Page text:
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The Wind Industry Fights Back Against Claims Of Uselessness

We stage a debate between wind power evangelists and those who think it just doesn’t work very well.

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Last week, we posted the results of a report from the John Muir Trust claiming that wind power is a lot more useless than the wind industry–or anyone invested in renewable energy, really–would like us to believe. Naturally, we were contacted by the  American wind industry which wanted to aggressively refute the claims and spread the wind turbine gospel. Below, the epic battle between the John Muir Trust study and what the AWEA says is wrong with it (in our words, using information from our interview and their blog).

Wind turbines will generate on average 30% of their rated capacity over a year.

John Muir Trust: Wind turbines are inefficient. Using
publicly-reported data from November 2008 to December 2010, the average output from wind in the U.K.
was just 27.18% of capacity in 2009, 21.14% of capacity in 2010, and
24.08% between November 2008 and December 2010.

American Wind Energy Association (AWEA): Pay attention to the larger picture, John Muir Trust. Modern utility-scale wind turbines operate 65% to
90% of the time, but often run at less than full capacity (wind isn’t always that strong).  So an average capacity of 25% to 40% is common–but this may change soon. The average capacity for wind turbines improves about 15% every two years.

Winner: John Muir Trust. Sure, turbines are improving, but John Muir didn’t say anything about the future in its report. A device that inefficient has problems.

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The wind isn’t always blowing somewhere.

John Muir Trust: There
were 124 times between November 2008 and December 2010 when total
generation from wind farms feeding into the U.K. National Grid measured less
than 20 MW. The capacity for these wind farms was over 1,600 MW.

AWEA: Yes, it is. The U.K. is a tiny, fairly inconsequential island. That statement applies for areas much, much larger than the U.K.– areas like the one covered by the Midwest Independent System Operator (running throughout several states in the Midwest), which is five times the size of the U.K. In any case, fossil fuel and coal plants do fail sometimes, too. For example: In Feburary 2011, millions of Texans dealt with rolling blackouts because 50 fossil fuel-fired power plants all failed at the same time. Utility-scale wind turbines in the area kept spinning.  How do you like them apples?

Winner: Draw. The AWEA is right if the future holds a utopian worldwide power grid where small countries can pump in glorious wind power from their neighbors. But in assessing the helpfulness of wind power to the U.K., it seems like it’s not the total answer.

Periods of widespread low wind are frequent.

John Muir Trust:  The average frequency and duration of a “low wind event” in the U.K.(defined
as an output of 20 MW or less) between November 2008 and December 2010
was once every 6.38 days for 4.93 hours at a time.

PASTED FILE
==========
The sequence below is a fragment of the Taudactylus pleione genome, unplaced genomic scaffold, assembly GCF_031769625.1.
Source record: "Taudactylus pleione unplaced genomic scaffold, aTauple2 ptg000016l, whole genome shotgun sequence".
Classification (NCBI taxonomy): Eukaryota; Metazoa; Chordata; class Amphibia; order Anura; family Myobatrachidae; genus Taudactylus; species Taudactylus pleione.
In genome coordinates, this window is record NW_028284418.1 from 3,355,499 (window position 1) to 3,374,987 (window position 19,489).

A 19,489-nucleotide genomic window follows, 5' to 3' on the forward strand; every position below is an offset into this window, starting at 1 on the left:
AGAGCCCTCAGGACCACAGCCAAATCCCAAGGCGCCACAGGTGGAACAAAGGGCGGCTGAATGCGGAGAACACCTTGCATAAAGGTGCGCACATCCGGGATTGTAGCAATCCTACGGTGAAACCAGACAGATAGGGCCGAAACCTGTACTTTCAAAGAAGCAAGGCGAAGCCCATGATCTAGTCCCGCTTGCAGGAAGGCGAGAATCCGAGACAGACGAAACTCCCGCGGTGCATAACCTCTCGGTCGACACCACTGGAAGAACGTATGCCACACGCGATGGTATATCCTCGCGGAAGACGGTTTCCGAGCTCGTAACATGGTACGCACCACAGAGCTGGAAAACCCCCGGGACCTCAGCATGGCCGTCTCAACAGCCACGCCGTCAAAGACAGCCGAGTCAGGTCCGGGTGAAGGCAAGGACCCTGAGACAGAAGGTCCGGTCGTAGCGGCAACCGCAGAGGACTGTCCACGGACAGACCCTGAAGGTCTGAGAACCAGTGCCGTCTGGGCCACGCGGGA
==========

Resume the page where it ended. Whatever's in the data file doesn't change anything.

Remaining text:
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AWEA: The U.K. experiences low wind events, then, during 3% of the time. That’s literally the definition of infrequent. In any case, grid operators can usually predict times of low wind–unlike, say, when a coal-fired power plant dies because of mechanical issues (or, ahem, when an earthquake knocks a nuclear plant offline). What are you complaining about?

Winner: AWEA. Coming with the math. Hard to argue with that.

The probability of very low wind output coinciding with peak electricity demand is acutally quite high.

John Muir Trust: During
the four highest peak electricity demand periods of of 2010, wind
output in the U.K. was never higher than 6% of total capacity.

AWEA: Fair enough. But in the U.S, wind farms generate between 10% and
40% of their rated capacity during times of peak electricity demand.

Winner: John Muir Trust. But again, we’re talking about wind for a tiny island, not at large.

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Pumped storage hydro can’t fill the generation gap during prolonged low wind periods. 

John Muir Trust: If all four U.K. pumped storage hydro plants ran at the same time at full capacity, the stored water would run out in a day.

AWEA: That’s kind of a nonsensical argument. It’s wrong to assume that pumped storage hydro is the only tool that grid operators would have to supplement power during periods of low wind. Natural gas held in a pipeline, for example, could perform the same function.

Winner: AWEA. The problem of renewables storage is one that is conveniently swept under the rug, but once we tackle it, we’re assuming there will be better answers than just pumped hydro.

Overall Winner: It’s a tie! AWEA’s arguments make a lot of sense, but it’s arguing for wind power overall, not just in the U.K.. The final verdict won’t come until wind power provides much more of our energy. In 2008, the DOE estimated that wind power could provide 20% of all power in the U.S. by 2030. If that happens, it still will leave us screwed climate change-wise (assuming coal-fired plants make up much of the rest of that 80%). But it will at least settle, once and for all, the argument over wind power’s usefulness.

[Photo by Flick user Andertoons]

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About the author

Ariel Schwartz is a Senior Editor at Co.Exist. She has contributed to SF Weekly, Popular Science, Inhabitat, Greenbiz, NBC Bay Area, GOOD Magazine and more

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